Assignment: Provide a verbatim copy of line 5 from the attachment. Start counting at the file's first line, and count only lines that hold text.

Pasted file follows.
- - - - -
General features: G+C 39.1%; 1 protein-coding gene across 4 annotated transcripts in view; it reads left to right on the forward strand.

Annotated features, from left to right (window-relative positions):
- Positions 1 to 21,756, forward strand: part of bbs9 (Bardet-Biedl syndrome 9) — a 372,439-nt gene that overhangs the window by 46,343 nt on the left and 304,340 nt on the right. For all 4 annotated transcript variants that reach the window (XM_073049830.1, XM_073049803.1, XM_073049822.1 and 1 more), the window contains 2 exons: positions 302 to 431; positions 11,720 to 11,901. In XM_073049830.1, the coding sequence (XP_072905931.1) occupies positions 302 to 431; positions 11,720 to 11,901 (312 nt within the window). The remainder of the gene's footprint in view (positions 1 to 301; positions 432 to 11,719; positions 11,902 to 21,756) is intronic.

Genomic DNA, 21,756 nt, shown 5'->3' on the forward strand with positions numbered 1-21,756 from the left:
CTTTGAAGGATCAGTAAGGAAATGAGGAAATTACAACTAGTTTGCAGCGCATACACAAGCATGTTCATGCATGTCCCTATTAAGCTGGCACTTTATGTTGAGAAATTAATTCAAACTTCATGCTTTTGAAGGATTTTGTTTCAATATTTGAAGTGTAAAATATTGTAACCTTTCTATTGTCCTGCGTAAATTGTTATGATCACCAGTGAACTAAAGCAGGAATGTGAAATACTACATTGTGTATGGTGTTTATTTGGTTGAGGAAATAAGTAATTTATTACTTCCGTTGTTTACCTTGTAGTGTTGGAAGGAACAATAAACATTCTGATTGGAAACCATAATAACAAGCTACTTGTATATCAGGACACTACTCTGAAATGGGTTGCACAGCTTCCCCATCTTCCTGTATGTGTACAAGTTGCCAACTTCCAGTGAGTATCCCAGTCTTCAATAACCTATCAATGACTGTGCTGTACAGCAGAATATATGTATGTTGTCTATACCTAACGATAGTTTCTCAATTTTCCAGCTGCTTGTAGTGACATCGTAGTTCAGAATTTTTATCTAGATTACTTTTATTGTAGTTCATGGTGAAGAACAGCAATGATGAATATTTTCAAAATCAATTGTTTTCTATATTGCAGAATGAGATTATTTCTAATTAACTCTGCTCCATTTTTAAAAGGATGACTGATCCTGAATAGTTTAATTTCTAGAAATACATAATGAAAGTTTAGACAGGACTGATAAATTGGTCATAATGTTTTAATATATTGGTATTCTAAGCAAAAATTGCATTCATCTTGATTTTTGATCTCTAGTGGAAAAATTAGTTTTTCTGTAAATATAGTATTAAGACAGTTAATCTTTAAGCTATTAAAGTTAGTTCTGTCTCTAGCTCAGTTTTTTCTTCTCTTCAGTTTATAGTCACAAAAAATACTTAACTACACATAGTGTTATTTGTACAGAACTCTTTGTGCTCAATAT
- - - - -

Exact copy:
CTTTGAAGGATCAGTAAGGAAATGAGGAAATTACAACTAGTTTGCAGCGCATACACAAGCATGTTCATGCATGTCCCTATTAAGCTGGCACTTTATGTTGAGAAATTAATTCAAACTTCATGCTTTTGAAGGATTTTGTTTCAATATTTGAAGTGTAAAATATTGTAACCTTTCTATTGTCCTGCGTAAATTGTTATGATCACCAGTGAACTAAAGCAGGAATGTGAAATACTACATTGTGTATGGTGTTTATTTGGTTGAGGAAATAAGTAATTTATTACTTCCGTTGTTTACCTTGTAGTGTTGGAAGGAACAATAAACATTCTGATTGGAAACCATAATAACAAGCTACTTGTATATCAGGACACTACTCTGAAATGGGTTGCACAGCTTCCCCATCTTCCTGTATGTGTACAAGTTGCCAACTTCCAGTGAGTATCCCAGTCTTCAATAACCTATCAATGACTGTGCTGTACAGCAGAATATATGTATGTTGTCTATACCTAACGATAGTTTCTCAATTTTCCAGCTGCTTGTAGTGACATCGTAGTTCAGAATTTTTATCTAGATTACTTTTATTGTAGTTCATGGTGAAGAACAGCAATGATGAATATTTTCAAAATCAATTGTTTTCTATATTGCAGAATGAGATTATTTCTAATTAACTCTGCTCCATTTTTAAAAGGATGACTGATCCTGAATAGTTTAATTTCTAGAAATACATAATGAAAGTTTAGACAGGACTGATAAATTGGTCATAATGTTTTAATATATTGGTATTCTAAGCAAAAATTGCATTCATCTTGATTTTTGATCTCTAGTGGAAAAATTAGTTTTTCTGTAAATATAGTATTAAGACAGTTAATCTTTAAGCTATTAAAGTTAGTTCTGTCTCTAGCTCAGTTTTTTCTTCTCTTCAGTTTATAGTCACAAAAAATACTTAACTACACATAGTGTTATTTGTACAGAACTCTTTGTGCTCAATAT